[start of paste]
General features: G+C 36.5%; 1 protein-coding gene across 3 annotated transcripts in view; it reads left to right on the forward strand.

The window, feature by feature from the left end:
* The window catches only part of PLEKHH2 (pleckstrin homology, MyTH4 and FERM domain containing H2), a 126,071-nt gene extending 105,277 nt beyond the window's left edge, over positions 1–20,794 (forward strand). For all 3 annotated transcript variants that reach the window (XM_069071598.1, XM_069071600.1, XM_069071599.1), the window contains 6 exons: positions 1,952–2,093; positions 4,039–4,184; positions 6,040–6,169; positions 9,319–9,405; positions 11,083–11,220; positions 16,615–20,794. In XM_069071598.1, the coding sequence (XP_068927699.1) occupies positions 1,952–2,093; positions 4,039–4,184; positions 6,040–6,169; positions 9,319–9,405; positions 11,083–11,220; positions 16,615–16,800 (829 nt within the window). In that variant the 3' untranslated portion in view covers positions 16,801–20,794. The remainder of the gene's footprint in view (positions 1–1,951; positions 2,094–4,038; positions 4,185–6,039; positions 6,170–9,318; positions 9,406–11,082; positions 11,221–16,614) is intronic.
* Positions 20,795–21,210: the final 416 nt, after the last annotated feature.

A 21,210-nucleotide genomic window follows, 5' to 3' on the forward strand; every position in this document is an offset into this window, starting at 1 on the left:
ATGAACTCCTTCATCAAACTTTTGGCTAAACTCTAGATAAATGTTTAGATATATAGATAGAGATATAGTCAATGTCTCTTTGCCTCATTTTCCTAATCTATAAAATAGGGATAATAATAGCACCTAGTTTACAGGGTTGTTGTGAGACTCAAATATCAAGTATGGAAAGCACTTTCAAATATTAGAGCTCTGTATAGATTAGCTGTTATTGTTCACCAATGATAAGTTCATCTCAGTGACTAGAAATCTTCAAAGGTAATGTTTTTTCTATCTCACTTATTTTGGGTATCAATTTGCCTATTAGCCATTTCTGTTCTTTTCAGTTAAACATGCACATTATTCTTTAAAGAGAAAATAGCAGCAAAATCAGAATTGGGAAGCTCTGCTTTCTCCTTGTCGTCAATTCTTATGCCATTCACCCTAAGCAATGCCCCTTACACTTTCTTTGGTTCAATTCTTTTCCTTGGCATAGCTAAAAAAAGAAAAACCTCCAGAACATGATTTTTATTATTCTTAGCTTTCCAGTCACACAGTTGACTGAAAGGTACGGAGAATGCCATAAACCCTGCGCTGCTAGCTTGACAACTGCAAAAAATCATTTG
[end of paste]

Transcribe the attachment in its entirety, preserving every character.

General features: G+C 36.5%; 1 protein-coding gene across 3 annotated transcripts in view; it reads left to right on the forward strand.

The window, feature by feature from the left end:
* The window catches only part of PLEKHH2 (pleckstrin homology, MyTH4 and FERM domain containing H2), a 126,071-nt gene extending 105,277 nt beyond the window's left edge, over positions 1–20,794 (forward strand). For all 3 annotated transcript variants that reach the window (XM_069071598.1, XM_069071600.1, XM_069071599.1), the window contains 6 exons: positions 1,952–2,093; positions 4,039–4,184; positions 6,040–6,169; positions 9,319–9,405; positions 11,083–11,220; positions 16,615–20,794. In XM_069071598.1, the coding sequence (XP_068927699.1) occupies positions 1,952–2,093; positions 4,039–4,184; positions 6,040–6,169; positions 9,319–9,405; positions 11,083–11,220; positions 16,615–16,800 (829 nt within the window). In that variant the 3' untranslated portion in view covers positions 16,801–20,794. The remainder of the gene's footprint in view (positions 1–1,951; positions 2,094–4,038; positions 4,185–6,039; positions 6,170–9,318; positions 9,406–11,082; positions 11,221–16,614) is intronic.
* Positions 20,795–21,210: the final 416 nt, after the last annotated feature.

A 21,210-nucleotide genomic window follows, 5' to 3' on the forward strand; every position in this document is an offset into this window, starting at 1 on the left:
ATGAACTCCTTCATCAAACTTTTGGCTAAACTCTAGATAAATGTTTAGATATATAGATAGAGATATAGTCAATGTCTCTTTGCCTCATTTTCCTAATCTATAAAATAGGGATAATAATAGCACCTAGTTTACAGGGTTGTTGTGAGACTCAAATATCAAGTATGGAAAGCACTTTCAAATATTAGAGCTCTGTATAGATTAGCTGTTATTGTTCACCAATGATAAGTTCATCTCAGTGACTAGAAATCTTCAAAGGTAATGTTTTTTCTATCTCACTTATTTTGGGTATCAATTTGCCTATTAGCCATTTCTGTTCTTTTCAGTTAAACATGCACATTATTCTTTAAAGAGAAAATAGCAGCAAAATCAGAATTGGGAAGCTCTGCTTTCTCCTTGTCGTCAATTCTTATGCCATTCACCCTAAGCAATGCCCCTTACACTTTCTTTGGTTCAATTCTTTTCCTTGGCATAGCTAAAAAAAGAAAAACCTCCAGAACATGATTTTTATTATTCTTAGCTTTCCAGTCACACAGTTGACTGAAAGGTACGGAGAATGCCATAAACCCTGCGCTGCTAGCTTGACAACTGCAAAAAATCATTTG